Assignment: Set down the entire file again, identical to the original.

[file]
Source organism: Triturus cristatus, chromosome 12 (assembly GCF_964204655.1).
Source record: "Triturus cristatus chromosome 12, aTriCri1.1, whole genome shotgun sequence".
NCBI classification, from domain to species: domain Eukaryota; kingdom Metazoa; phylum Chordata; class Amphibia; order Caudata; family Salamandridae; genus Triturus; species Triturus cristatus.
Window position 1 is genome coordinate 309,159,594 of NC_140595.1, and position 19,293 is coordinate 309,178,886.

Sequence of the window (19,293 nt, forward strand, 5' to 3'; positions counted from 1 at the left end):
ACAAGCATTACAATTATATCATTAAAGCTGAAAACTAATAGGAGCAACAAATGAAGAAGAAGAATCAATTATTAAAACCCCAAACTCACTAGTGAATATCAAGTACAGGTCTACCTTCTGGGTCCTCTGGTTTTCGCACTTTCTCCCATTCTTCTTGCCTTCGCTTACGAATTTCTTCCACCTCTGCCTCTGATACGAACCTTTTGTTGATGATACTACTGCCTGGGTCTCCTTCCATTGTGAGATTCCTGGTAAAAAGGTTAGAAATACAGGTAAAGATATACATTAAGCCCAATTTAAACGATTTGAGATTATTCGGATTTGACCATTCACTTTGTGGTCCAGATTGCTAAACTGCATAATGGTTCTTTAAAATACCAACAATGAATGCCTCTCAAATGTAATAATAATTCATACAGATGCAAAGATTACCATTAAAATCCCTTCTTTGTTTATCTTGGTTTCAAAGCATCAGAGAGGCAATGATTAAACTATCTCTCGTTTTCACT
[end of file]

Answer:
Source organism: Triturus cristatus, chromosome 12 (assembly GCF_964204655.1).
Source record: "Triturus cristatus chromosome 12, aTriCri1.1, whole genome shotgun sequence".
NCBI classification, from domain to species: domain Eukaryota; kingdom Metazoa; phylum Chordata; class Amphibia; order Caudata; family Salamandridae; genus Triturus; species Triturus cristatus.
Window position 1 is genome coordinate 309,159,594 of NC_140595.1, and position 19,293 is coordinate 309,178,886.

Sequence of the window (19,293 nt, forward strand, 5' to 3'; positions counted from 1 at the left end):
ACAAGCATTACAATTATATCATTAAAGCTGAAAACTAATAGGAGCAACAAATGAAGAAGAAGAATCAATTATTAAAACCCCAAACTCACTAGTGAATATCAAGTACAGGTCTACCTTCTGGGTCCTCTGGTTTTCGCACTTTCTCCCATTCTTCTTGCCTTCGCTTACGAATTTCTTCCACCTCTGCCTCTGATACGAACCTTTTGTTGATGATACTACTGCCTGGGTCTCCTTCCATTGTGAGATTCCTGGTAAAAAGGTTAGAAATACAGGTAAAGATATACATTAAGCCCAATTTAAACGATTTGAGATTATTCGGATTTGACCATTCACTTTGTGGTCCAGATTGCTAAACTGCATAATGGTTCTTTAAAATACCAACAATGAATGCCTCTCAAATGTAATAATAATTCATACAGATGCAAAGATTACCATTAAAATCCCTTCTTTGTTTATCTTGGTTTCAAAGCATCAGAGAGGCAATGATTAAACTATCTCTCGTTTTCACT